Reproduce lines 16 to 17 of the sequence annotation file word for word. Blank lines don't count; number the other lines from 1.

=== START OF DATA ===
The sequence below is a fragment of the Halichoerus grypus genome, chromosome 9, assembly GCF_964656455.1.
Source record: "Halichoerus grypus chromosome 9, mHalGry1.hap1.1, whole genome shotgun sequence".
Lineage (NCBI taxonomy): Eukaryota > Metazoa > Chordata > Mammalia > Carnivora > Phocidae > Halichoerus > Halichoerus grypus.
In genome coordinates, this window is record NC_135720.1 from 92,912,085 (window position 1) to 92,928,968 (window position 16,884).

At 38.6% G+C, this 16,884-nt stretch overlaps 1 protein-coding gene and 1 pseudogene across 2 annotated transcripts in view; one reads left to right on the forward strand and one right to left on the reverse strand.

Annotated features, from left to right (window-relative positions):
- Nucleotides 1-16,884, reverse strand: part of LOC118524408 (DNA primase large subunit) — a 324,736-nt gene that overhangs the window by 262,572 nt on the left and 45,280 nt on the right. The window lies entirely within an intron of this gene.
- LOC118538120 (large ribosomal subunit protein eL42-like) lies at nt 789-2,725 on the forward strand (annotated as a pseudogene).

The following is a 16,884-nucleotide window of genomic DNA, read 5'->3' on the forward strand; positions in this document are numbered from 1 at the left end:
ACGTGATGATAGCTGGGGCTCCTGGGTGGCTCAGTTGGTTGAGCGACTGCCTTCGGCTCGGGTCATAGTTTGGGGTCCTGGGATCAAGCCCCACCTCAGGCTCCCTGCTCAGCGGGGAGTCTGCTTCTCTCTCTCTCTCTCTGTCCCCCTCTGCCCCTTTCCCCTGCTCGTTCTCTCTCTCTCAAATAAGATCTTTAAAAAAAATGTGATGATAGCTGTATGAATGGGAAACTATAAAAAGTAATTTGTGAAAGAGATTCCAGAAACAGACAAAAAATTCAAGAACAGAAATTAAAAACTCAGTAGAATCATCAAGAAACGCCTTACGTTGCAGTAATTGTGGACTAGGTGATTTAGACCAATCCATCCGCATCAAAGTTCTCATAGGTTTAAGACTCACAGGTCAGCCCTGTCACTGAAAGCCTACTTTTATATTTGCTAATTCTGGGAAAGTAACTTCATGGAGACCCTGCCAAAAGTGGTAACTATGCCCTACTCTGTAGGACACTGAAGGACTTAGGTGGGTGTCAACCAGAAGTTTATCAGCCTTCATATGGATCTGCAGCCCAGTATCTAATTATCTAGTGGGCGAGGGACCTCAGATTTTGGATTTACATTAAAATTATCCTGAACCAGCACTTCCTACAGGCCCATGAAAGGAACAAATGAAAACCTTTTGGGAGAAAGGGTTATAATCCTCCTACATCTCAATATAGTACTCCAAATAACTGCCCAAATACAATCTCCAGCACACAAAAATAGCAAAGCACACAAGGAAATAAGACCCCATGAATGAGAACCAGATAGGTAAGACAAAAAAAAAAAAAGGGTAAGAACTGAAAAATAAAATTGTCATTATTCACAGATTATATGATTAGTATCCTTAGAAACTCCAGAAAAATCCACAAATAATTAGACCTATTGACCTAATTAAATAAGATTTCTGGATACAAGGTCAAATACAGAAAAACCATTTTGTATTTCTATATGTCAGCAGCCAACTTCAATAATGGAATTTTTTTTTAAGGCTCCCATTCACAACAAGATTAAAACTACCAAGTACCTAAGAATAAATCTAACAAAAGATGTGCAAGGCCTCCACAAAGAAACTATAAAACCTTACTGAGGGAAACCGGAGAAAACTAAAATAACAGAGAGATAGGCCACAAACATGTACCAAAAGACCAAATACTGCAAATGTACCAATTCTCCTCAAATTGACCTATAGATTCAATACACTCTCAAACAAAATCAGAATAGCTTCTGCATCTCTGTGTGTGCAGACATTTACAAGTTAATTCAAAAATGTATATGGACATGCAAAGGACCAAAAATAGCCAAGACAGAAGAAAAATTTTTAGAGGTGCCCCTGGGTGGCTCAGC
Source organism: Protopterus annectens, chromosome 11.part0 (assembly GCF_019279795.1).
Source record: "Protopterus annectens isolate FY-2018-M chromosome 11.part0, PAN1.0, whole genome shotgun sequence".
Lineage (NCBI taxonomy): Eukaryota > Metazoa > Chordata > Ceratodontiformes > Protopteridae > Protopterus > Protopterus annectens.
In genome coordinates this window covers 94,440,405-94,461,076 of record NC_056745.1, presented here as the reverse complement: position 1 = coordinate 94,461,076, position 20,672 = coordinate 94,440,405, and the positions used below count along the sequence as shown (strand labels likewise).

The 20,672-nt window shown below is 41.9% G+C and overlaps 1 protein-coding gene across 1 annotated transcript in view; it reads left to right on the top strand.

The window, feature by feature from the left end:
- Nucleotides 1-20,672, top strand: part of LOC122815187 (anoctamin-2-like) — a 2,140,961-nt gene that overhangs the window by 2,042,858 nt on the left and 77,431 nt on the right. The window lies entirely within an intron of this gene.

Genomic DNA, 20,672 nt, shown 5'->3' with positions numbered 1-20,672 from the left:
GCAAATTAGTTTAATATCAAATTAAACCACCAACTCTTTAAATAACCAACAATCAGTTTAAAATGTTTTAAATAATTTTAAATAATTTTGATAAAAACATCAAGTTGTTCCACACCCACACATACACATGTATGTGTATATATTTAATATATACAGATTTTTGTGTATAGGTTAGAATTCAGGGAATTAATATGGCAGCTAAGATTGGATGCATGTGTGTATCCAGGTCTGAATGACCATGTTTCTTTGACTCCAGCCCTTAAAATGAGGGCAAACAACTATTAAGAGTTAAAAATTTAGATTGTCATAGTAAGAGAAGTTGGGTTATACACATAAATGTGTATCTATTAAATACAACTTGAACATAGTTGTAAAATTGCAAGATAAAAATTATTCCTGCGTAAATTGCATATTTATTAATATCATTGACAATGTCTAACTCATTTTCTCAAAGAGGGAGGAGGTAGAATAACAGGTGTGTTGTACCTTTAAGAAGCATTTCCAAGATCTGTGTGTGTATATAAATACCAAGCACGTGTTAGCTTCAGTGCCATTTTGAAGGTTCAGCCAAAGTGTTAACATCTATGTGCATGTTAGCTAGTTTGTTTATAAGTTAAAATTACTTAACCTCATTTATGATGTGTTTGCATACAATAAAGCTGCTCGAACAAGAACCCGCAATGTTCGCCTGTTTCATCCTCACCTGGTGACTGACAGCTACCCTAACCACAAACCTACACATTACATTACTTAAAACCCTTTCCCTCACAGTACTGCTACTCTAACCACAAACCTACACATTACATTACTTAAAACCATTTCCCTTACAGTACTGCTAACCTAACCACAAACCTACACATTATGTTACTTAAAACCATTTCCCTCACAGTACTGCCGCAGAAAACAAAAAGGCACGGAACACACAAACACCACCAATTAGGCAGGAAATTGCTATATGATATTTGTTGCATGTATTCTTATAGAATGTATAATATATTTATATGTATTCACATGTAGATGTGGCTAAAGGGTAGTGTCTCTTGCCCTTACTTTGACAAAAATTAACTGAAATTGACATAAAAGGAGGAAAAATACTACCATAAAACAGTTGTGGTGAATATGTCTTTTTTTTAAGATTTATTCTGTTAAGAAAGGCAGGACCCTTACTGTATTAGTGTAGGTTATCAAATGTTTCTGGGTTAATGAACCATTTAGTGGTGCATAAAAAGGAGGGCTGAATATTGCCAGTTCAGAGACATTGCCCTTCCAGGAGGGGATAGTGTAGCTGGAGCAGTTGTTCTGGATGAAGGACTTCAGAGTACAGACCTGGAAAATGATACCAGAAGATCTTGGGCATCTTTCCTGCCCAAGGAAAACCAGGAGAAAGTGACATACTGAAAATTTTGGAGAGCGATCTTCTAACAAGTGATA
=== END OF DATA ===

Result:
The window, feature by feature from the left end:
- Nucleotides 1-20,672, top strand: part of LOC122815187 (anoctamin-2-like) — a 2,140,961-nt gene that overhangs the window by 2,042,858 nt on the left and 77,431 nt on the right. The window lies entirely within an intron of this gene.